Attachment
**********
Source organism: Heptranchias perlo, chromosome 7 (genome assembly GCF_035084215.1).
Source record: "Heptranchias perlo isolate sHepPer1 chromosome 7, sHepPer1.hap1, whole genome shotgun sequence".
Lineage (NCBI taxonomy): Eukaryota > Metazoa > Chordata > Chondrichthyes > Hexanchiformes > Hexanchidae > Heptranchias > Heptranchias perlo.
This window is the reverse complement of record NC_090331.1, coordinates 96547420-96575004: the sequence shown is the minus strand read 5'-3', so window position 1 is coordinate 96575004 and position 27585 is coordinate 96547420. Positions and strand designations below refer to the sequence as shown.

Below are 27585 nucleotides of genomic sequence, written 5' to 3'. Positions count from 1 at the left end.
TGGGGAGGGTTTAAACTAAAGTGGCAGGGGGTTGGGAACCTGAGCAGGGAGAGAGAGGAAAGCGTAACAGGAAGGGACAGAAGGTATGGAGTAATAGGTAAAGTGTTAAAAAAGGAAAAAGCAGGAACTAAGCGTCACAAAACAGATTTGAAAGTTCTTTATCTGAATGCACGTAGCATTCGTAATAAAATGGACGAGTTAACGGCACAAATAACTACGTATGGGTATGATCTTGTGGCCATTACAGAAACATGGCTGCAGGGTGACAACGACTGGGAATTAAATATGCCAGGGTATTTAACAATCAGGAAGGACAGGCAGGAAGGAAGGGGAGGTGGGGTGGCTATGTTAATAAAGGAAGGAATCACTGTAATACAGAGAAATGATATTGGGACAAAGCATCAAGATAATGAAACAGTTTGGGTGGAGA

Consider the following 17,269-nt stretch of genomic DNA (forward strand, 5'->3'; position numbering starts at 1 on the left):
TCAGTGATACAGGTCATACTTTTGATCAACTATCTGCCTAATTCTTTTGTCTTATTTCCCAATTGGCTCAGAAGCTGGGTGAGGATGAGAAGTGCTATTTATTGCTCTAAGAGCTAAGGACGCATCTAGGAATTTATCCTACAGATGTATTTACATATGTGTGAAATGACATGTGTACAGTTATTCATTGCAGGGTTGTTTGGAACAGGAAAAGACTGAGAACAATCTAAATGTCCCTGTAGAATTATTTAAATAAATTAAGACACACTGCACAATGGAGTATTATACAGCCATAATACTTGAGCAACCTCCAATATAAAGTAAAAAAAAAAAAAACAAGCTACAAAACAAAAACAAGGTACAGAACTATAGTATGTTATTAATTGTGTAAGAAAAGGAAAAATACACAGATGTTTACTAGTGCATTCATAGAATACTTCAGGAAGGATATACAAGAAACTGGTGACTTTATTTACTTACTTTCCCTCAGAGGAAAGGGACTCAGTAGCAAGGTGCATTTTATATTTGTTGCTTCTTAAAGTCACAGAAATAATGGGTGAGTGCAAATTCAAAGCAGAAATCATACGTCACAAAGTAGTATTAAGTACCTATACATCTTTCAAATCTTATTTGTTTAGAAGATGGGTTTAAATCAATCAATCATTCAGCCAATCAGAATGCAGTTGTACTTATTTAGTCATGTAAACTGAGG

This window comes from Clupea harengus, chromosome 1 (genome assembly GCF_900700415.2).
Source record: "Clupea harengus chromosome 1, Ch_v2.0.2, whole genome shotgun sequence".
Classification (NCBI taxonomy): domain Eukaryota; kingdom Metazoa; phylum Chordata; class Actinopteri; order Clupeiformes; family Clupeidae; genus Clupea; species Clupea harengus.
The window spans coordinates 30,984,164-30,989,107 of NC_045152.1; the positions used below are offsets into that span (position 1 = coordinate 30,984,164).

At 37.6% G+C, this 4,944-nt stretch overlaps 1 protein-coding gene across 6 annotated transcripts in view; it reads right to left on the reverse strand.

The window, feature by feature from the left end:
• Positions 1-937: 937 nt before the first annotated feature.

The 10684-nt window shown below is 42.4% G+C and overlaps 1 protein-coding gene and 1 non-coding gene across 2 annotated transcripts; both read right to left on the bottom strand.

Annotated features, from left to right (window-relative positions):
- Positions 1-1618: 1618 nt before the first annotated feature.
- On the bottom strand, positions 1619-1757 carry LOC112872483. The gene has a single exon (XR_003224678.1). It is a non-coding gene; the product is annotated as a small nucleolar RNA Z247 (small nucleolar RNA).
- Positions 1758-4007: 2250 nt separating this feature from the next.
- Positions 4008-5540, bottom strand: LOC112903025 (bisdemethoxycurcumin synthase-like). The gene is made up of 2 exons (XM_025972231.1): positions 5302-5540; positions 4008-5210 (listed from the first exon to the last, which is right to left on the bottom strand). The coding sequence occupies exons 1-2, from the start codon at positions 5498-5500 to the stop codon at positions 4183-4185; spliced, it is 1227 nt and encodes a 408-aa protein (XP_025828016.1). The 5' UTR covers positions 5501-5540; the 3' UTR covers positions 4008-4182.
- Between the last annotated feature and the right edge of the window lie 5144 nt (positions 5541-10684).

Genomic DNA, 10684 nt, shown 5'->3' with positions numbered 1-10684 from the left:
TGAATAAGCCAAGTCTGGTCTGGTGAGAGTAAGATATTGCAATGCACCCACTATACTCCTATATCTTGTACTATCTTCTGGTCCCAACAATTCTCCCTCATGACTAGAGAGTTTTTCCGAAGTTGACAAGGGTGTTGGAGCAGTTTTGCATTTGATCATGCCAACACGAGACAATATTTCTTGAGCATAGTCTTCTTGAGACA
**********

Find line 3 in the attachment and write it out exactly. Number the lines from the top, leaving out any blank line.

Lineage (NCBI taxonomy): Eukaryota > Metazoa > Chordata > Chondrichthyes > Hexanchiformes > Hexanchidae > Heptranchias > Heptranchias perlo.